Pete Alonso Finally Gives The Mets Some Hope

Based on his rookie season, the sky's the limit for the young first baseman

Alonso’s Tremendous Rookie Campaign

After being selected in the second round of the 2016 draft, Pete Alonso cruised through minor league pitching and made a massive impact on the New York Mets this season. The 24-year-old rookie out of the University of Florida brought new life to the organization, which was something that they have been lacking since their David Wright days.

Alonso posted a triple slash line of .260/.359/.586 in his rookie season, which amounted to a .945 OPS. These are very solid numbers for a player that made an appearance in 161 of 162 contests this season. Alonso tallied 30 doubles and swatted 53 long-balls this season, topping Aaron Judge’s rookie home run record by just one. He also scored 102 times and drove in 120, proving to be one of the most valuable players this season. If Alonso’s rookie season has any foreshadowing on his career potential, then Mets fans are in for a splendid ride with him moving forward.

Looking Beyond The Basics

Some of the everyday stats that we read are telling in their own way, but looking at advanced stats can really give a deeper look into how dominant an individual’s season really was. Alonso’s advanced stats follow this trend with some eye-popping numbers and lines.

Alonso made hard contact regularly during his rookie season, accumulating a 42.3 percent hard hit rate and massive .326 ISO. His .386 wOBA tops his real OBP. His 41.3 percent fly ball rate helped induce many of his round-trippers, showing off his raw power. 40.8 percent of his batted balls had an exit velocity above 95 miles per hour, a truly inspiring line. The right-handed slugger was one of the only feared bats in New York’s lineup, and he should continue to torment the NL East for years to come.

The Rookie Home Run Record

Two of the highest outputs for rookies in the home run department came in 2017. Judge and Cody Bellinger posted seasons that ranks them second and fourth, respectively, on the all-time rookie homer list (now that Alonso has topped the list). Let’s take a look at how their seasons compared to Alonso’s stellar 2019.

When Judge tallied 52 bombs for the Yankees as a rookie in 2017, driving in 114 and posting a 1.049 OPS. His .343 ISO was masterful that season and so was his 45.3 percent hard hit rate. Judge’s 30.7 percent strikeout rate was much more hefty than Alonso’s 26.3 percent rate. Judge also had a much better supporting cast around him, along with a more expensive offense, which provided him a great deal of protection. 

Also in 2017, Bellinger bursted onto the scene and mashed 39 homers over just 132 games. He drove in 97 and posted a 43.0 percent hard hit rate. Bellinger’s .315 ISO can’t touch Judge or Alonso’s rookie outputs, but this just goes to show how tremendous Alonso’s season really was.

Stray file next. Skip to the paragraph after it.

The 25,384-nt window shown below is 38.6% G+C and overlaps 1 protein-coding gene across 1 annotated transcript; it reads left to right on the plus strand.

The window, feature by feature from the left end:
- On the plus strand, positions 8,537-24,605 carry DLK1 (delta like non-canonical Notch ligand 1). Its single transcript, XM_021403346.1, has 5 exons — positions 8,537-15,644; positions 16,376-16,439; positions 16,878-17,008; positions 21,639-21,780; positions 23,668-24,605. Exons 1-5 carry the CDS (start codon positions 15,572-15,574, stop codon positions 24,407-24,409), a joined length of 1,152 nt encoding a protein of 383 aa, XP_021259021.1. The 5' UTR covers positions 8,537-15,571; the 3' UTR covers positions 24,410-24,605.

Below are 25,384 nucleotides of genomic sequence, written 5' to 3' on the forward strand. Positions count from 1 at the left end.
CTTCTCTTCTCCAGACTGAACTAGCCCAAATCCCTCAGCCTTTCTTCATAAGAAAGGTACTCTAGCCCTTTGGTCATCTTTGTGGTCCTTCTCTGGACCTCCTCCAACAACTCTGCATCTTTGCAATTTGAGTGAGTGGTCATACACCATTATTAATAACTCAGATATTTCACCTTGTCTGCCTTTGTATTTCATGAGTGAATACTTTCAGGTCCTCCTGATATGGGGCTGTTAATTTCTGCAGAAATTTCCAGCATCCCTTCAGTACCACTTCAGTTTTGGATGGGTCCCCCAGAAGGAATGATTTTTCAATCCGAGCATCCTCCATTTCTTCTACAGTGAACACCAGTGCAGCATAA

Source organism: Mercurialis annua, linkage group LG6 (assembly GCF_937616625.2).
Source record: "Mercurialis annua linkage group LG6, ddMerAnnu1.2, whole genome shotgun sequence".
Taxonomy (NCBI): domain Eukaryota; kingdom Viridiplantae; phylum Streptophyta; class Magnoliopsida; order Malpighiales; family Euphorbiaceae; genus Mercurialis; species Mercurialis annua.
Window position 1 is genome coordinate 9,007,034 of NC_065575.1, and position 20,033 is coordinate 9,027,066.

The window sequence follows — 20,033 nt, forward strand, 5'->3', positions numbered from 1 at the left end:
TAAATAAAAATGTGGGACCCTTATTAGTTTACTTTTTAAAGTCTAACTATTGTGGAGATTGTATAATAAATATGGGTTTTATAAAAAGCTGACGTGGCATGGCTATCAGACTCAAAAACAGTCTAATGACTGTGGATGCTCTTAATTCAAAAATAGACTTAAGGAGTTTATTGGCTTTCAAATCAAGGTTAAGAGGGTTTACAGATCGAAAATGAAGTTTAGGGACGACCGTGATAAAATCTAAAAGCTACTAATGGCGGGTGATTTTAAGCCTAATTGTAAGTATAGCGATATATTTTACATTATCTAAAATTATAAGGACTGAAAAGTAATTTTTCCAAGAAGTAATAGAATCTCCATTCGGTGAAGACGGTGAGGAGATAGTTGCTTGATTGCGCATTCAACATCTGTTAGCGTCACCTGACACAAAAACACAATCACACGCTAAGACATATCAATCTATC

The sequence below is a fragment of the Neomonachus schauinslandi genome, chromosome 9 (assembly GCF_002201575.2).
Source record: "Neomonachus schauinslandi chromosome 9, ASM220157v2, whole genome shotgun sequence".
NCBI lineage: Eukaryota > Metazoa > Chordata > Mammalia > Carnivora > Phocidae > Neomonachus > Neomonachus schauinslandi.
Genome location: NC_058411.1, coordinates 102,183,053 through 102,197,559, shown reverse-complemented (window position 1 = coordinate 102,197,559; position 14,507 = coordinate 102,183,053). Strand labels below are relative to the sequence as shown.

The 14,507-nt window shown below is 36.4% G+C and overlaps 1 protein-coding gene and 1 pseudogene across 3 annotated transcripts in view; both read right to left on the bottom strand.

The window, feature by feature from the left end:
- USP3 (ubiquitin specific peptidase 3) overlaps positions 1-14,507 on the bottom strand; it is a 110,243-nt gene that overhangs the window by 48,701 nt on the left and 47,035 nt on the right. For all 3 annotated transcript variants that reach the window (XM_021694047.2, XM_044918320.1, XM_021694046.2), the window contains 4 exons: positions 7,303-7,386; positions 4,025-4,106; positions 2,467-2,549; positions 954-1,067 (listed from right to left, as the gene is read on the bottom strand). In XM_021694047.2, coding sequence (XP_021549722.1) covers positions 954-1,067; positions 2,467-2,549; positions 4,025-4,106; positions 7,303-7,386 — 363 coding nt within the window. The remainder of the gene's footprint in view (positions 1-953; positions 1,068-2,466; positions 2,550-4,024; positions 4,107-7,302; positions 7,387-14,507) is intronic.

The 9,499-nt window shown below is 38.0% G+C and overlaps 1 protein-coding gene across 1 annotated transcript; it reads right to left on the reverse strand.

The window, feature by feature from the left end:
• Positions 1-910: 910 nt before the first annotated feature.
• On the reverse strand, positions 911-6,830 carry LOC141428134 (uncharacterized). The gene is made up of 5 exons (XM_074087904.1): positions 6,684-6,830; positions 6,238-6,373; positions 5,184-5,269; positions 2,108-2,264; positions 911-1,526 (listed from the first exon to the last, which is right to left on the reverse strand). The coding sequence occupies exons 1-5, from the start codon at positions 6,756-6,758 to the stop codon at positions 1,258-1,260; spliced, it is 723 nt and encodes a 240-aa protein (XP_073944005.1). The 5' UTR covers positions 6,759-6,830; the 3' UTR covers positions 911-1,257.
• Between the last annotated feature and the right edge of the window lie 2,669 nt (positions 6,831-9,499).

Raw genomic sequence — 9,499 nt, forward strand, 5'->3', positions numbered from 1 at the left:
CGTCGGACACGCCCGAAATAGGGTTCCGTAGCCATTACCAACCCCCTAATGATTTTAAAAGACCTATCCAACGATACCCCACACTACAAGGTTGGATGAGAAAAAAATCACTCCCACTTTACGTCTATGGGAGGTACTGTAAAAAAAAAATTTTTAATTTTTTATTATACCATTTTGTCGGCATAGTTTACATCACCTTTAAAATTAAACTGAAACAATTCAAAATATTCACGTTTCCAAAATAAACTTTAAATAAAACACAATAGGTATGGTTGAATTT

Contrasting Alonso’s lines against two of the game’s top hitters’ rookie campaigns shows how dominant he really was. Mets fans should be salivating at what Alonso could bring them moving forward. Judge and Bellinger are now household names and are thriving by pushing their clubs into the postseason spotlight. Signs point to Alonso having a terrific career.

New York’s 2020 Outlook

With a team payroll that sat just over $157 million in 2019, the Mets will have to figure things out for 2020. Todd Frazier’s $9 million and Zack Wheeler’s $5.975 million salaries will be off the books, but many arbitration players will see nice raises. Noah Syndergaard’s $6 million salary will get a nice boost and so will guys like Michael Conforto, Steven Matz, and Marcus Stroman. This could leave the Mets with very little leeway to make a splash in the offseason free agent market.

Yoenis Cespedes has really put a damper on things for New York and restricted their ability to sign players. His $29.5 million salary next season will continue to hold them back, along with Robinson Cano’s hefty salary. Still, the team is capable of writing a massive check for the right bat (maybe Anthony Rendon?) and are very capable of making a big splash in their large market. They were in the Bryce Harper sweepstakes, so why not another big name like Rendon?

Some players proved that they may not be long-term solutions for the Mets next season. Juan Lagares and Keon Broxton appear to be out of the picture, moving forward as pure backups. 

Meanwhile, Brandon Nimmo has established himself as a top of the order bat and Conforto has proven his worth, too. The outfield is set.

With Alonso manning first base, Cano taking second, and Amed Rosario showing signs that he’s a long-term shortstop answer, most of the infield is set. Third base seems to be up in the air, but Jed Lowrie (who missed most of this season due to injury) figures to play there primarily if they don’t fill that position in the offseason. Wilson Ramos should return as the regular catcher, so there isn’t a ton of needs for this club beyond a starting arm and some bullpen pieces. A major bat would help protect Alonso, so the Mets would figure to be in on some names.

This has the Mets lineup projected to look something like this: Rosario, Nimmo, Alonso, Conforto, Cano, Lowrie, Ramos, someone else and then the pitcher spot. Adding a legitimate power bat like Rendon or Josh Donaldson could make things that much sexier and are real possibilities. Don’t expect Cespedes to come back and make a splash, as he figures to take up a bench position.

Alonso is the staple for this young organization and he just showed it by wowing the entire baseball universe.

Now it’s up to the Mets front office to build a powerful lineup around him.